If you're striving to create an atmosphere where career and growth questions are allowed and encouraged, you need to learn how to create a work mentorship program. Mentors and mentees guide one another towards being the best versions of themselves. Work mentorship programs help close knowledge gaps, upskill employees, improve understanding, and reinforce positive workplace chemistry.
As a result, mentorship programs are impactful and proven to be worthwhile. Studies have found employees involved in work mentorship programs are more engaged and more satisfied with their organization. Additionally, studies have shown mentoring programs result in less employee turnover.
Plus, we can all learn from one another! While it is typical for a mentor to be a higher-level employee, some businesses also embrace "reverse mentoring," where newer hires mentor those who are stuck in the same old ways on approaches to new forms of technology.
So, how do you create a mentorship program at work from scratch? By following these five steps.
For your mentorship program to work, you must set goals for the program. Begin by asking yourself why your business needs a mentorship program.
What do you hope to achieve?
What are you hoping to improve?
What do you hope mentees gain from the program?
What do you hope mentors gain from the program?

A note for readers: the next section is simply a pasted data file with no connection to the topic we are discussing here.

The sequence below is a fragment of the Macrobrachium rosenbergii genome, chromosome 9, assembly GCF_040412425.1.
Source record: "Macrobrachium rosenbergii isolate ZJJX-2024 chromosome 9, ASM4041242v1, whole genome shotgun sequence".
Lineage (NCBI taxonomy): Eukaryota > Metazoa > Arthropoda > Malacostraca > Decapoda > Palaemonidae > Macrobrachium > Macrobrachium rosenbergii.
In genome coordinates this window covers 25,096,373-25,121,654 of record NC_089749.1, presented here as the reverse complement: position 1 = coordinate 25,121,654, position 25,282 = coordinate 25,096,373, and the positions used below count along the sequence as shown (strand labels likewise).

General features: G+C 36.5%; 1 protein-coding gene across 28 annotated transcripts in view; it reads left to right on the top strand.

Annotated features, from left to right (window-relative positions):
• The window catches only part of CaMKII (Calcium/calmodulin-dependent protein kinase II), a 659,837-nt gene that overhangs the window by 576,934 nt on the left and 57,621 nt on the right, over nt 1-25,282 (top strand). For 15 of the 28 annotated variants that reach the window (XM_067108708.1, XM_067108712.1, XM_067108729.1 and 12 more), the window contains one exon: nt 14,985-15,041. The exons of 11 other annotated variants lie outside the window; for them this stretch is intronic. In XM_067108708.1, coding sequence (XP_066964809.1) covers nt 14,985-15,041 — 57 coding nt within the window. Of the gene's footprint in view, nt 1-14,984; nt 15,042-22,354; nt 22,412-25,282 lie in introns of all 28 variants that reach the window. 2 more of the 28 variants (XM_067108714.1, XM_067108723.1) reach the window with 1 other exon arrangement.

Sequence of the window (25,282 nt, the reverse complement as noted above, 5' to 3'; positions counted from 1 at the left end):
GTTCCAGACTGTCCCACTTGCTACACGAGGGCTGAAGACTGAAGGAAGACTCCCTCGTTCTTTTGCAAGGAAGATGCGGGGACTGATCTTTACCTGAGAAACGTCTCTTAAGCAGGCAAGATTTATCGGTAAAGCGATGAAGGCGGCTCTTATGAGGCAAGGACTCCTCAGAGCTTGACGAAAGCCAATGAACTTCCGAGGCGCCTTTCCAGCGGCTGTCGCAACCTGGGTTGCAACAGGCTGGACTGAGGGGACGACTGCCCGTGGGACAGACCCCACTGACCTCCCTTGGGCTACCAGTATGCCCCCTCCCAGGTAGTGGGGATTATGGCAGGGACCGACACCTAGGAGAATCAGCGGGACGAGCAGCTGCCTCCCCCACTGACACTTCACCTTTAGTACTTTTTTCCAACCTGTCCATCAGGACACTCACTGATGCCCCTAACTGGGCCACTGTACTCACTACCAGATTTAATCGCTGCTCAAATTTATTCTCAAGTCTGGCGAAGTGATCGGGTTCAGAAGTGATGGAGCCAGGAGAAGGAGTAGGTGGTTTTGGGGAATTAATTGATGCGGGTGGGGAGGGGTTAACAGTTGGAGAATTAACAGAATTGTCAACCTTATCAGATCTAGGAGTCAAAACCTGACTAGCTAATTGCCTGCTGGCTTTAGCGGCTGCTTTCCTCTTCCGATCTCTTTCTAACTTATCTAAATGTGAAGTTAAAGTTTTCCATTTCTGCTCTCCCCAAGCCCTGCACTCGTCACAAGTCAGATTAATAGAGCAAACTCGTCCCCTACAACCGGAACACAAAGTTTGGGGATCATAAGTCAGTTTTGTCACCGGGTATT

Next, you need to create a structure for your mentorship program. This gets down to the logistics that will help you achieve your goals.
How will people enroll in the mentorship program (both mentees and mentors)?
How long will the mentorship program last?
How often will pairs meet?
Where will pairs meet?
How will you evaluate the program?
Using your goals and structure, consider which employees are the best fits for your mentorship program. Keep in mind that you want to have a diverse group of employees (both mentors and mentees) so that pairing will succeed.
Invite employees to sign up.
Seek out mentors based on your current mentee's needs (i.e., seek out an accounting mentor for your bookkeeper).
Pairing participants can make or break a mentorship program, so do it with care. For example, if a mentorship sours, it will not help your organization reach its goals. Instead, consider the following tips for pairing:
about themselves and their goals for the program.
Consider the employee's strengths and weaknesses and think about who can balance those out.
Provide mentees with a choice of a few mentors.
Invest in a program that uses algorithms to pair mentors and mentees.
To make your mentorship program successful, you will need to train your mentors. Take time to explain their role in the program and what is expected of them.
Go over the structure.
Provide suggestions for when and where to meet.
Talk about opportunities to guide mentees.
Discuss the importance of
(including constructive criticism).
Remind mentors why mentoring is important and what it can do for them. Jenni Luke for the New York Times explains, "It's very much reciprocal, and there's so much to be learned from the younger generation […] Both sides are meeting different types of people, understanding different experiences, and really growing their network of young, up-and-coming professionals to be able to support or to be able to offer opportunities."
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